June Key's life started typically enough in the West End of Louisville, Kentucky, where she was born into the Roaring Twenties and grew up in the Great Depression riding her beloved bike, Blue Streak, all around the streets of the city. But soon all signs indicated that Key's life would not be typical.
From shaving her head to enter the boys-only Soap Box Derby to getting promoted over men in a World War II munitions factory, whenever faced with limitations to what she could do, June Key simply said, "No thanks."
Dropping out of high school to work after her mother died and her father had left years earlier, she eventually became involved in the PTA through her kids, advocated for those with special needs, started a clothing bank for needy children, established nutritional programs for the hungry, then was hired by the school board, and became a leading community voice of reason as the Louisville school system integrated following a court order in 1975. From there she went on to help school systems across the country in their similar integration efforts.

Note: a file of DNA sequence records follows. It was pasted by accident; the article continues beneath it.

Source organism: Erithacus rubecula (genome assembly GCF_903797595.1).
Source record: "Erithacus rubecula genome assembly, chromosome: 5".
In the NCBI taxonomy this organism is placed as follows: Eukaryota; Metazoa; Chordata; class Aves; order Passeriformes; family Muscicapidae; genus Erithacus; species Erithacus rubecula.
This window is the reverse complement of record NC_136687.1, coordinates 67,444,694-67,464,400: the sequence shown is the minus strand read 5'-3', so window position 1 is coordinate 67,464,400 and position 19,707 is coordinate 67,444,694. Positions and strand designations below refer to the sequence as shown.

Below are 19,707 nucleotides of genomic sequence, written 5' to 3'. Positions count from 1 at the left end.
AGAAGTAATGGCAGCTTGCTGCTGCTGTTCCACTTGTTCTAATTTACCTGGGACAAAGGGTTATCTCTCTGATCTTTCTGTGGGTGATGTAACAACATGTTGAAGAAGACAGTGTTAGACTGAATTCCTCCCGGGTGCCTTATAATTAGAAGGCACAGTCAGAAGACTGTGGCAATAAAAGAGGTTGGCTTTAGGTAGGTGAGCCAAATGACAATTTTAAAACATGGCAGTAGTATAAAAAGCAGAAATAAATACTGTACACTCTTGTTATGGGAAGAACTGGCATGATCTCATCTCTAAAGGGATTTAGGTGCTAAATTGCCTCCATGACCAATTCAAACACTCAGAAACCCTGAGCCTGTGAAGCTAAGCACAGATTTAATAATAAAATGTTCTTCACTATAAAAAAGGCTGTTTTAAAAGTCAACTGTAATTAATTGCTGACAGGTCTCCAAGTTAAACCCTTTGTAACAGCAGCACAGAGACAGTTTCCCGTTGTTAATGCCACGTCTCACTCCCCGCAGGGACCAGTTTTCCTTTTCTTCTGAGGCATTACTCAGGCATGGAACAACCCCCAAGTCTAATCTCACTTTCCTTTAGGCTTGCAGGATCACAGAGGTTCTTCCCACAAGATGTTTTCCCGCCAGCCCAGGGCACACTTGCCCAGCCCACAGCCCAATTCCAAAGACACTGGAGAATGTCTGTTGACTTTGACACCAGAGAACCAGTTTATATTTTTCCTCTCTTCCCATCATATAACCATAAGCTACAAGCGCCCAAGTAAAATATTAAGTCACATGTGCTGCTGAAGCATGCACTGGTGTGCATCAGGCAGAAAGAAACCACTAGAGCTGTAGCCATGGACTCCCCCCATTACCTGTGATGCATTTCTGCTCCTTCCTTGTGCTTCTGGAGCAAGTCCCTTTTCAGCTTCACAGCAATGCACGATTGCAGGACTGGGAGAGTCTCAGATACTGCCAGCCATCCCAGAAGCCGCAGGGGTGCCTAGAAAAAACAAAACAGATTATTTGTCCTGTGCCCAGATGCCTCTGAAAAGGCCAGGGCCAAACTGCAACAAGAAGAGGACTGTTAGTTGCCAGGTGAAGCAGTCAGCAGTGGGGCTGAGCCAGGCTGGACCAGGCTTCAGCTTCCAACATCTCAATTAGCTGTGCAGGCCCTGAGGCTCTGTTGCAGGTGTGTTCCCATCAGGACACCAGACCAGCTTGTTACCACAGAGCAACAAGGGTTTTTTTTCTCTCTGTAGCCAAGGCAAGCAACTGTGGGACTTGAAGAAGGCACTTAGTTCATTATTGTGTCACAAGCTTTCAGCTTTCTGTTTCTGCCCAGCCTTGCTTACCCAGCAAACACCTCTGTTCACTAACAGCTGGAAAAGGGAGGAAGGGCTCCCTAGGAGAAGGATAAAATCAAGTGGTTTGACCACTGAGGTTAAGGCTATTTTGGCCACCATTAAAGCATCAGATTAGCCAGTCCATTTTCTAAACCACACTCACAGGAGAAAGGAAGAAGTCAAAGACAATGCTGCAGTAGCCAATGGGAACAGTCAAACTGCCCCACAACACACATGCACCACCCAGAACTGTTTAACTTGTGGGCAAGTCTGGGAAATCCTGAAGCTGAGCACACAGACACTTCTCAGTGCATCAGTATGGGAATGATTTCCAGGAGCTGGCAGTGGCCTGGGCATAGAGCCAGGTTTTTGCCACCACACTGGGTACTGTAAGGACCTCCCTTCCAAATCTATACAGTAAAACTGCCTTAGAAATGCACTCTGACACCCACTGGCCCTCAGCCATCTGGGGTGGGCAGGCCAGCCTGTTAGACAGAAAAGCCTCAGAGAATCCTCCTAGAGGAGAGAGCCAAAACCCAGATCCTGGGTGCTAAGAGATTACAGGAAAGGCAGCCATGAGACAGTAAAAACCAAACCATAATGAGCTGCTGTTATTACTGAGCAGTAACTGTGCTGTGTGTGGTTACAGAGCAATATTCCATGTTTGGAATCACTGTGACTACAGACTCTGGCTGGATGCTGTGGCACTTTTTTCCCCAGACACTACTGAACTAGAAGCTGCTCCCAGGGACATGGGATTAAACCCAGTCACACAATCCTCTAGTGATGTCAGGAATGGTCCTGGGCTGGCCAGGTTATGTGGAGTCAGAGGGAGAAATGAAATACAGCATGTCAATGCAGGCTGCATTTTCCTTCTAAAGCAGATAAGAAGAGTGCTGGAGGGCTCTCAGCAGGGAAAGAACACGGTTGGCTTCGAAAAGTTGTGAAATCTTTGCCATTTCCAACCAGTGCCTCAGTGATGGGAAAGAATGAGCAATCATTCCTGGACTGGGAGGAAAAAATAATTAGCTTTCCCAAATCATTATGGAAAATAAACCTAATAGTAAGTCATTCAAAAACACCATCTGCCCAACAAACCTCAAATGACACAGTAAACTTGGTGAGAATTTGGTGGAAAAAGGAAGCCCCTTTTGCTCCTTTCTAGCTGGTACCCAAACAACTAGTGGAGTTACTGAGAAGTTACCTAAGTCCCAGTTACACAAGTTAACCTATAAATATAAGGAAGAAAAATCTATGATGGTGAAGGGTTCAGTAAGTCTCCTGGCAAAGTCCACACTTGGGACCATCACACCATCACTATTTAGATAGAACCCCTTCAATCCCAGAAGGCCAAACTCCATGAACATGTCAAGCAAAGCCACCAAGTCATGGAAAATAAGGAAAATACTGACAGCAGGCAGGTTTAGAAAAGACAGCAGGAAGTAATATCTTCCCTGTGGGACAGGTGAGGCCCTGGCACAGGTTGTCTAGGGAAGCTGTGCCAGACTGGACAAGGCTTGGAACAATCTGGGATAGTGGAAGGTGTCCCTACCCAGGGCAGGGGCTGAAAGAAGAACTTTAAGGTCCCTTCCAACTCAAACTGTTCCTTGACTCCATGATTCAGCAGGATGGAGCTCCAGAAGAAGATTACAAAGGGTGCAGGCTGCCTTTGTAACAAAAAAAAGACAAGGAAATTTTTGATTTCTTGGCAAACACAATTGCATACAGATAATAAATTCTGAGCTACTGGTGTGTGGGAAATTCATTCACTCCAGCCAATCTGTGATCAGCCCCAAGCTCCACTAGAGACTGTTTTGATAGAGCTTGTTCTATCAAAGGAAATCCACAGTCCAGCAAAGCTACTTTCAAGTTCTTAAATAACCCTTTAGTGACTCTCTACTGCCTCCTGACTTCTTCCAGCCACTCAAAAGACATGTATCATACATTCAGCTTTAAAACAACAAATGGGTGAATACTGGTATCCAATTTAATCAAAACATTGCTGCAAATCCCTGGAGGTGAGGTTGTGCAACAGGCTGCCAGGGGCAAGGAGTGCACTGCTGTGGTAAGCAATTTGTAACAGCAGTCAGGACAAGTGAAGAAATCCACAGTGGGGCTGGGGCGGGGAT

The Louisville Courier Journal headlined "June Key Is the Best Thing the Louisville Schools Have Going for Them." The Los Angeles Times called her "Mother Tums" for her role in helping to soothe their racial divide during school integration. And in a personal meeting at the White House, President Gerald Ford teasingly called her "the Queen of England."
Her story covers an incredible range of experience from carting her mother's homebrew around the neighborhood in a little red wagon during Prohibition to melting in amazement as she held the hand of the beaming Dalai Lama. And yet, through it all, she always remains the same sensible, curious, fearless girl she was when confronting the world on her Blue Streak.
In her thousands of meetings and workshops with parents (often hostile), intimidated by the complications of schools, and fearful of change, she would say, get over your insecurities, become involved, do it for your children. In some way, her life is a contradiction: she is typical, a white-haired mother, grandmother, great-grandmother, but tough as nails, afraid of nothing and ready to move on to the next phase of her life.
Writing this book and her blog, The Raving Pundit, (junekey.wordpress.com)on her iPad at her assisted living home, June Key, 89 years young, has a lot of stories to tell and hopes you enjoy them.
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